prominence of Martin Luther or John Calvin in the popular imagination, and all but a small number of his Latin works are unavailable in translation; others are only now being edited. 16 Even within the academy, the English Wycliffites or Lollards continue to attract rather more attention than Wyclif himself, especially those who communicated their ideas in the vernacular. The MiddleEnglish tracts and sermons that have been ascribed to him are most probably the products of his followers (none of them can be attributed to him verifiably), and offer a subtly different and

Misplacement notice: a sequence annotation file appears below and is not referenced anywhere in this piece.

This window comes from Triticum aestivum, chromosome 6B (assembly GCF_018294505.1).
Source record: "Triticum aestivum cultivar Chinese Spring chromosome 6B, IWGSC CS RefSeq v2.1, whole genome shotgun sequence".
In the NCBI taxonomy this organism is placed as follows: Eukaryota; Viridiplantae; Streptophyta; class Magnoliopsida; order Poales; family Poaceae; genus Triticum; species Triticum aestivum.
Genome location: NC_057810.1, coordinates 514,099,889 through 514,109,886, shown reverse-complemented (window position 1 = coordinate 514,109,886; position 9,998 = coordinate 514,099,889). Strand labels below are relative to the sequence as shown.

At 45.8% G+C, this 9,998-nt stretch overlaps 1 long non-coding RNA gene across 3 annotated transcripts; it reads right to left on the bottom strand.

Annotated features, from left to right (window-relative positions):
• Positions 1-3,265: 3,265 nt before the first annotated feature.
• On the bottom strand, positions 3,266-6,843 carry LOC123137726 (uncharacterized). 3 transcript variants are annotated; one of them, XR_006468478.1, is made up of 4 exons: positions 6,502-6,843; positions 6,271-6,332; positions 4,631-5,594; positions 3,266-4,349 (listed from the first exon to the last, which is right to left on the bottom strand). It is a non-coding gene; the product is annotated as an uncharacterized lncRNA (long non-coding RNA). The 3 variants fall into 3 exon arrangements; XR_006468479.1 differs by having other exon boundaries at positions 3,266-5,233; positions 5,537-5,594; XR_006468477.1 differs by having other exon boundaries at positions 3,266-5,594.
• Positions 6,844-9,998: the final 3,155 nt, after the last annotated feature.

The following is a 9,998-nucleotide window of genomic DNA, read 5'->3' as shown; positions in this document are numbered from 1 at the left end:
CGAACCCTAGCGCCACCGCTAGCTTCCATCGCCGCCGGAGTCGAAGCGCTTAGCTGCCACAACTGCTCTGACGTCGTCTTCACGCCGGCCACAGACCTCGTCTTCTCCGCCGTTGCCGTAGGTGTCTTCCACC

might be bought and sold. See Acts 8:9–25. The practice of simony was thus named after him.
56 Ranulf Higden (d. 1364), author of the Polychronicon , a universal chronicle in seven books, is the Chester monk in question. His chronicle was enormously popular in medieval England, and survives in more than one hundred manuscripts dating from the fourteenth century and later. He was known by the Latin epithet Cestrensis (‘of Chester’). For the text of the Polychronicon with John Trevisa’s MiddleEnglish translation, see C. Babington and J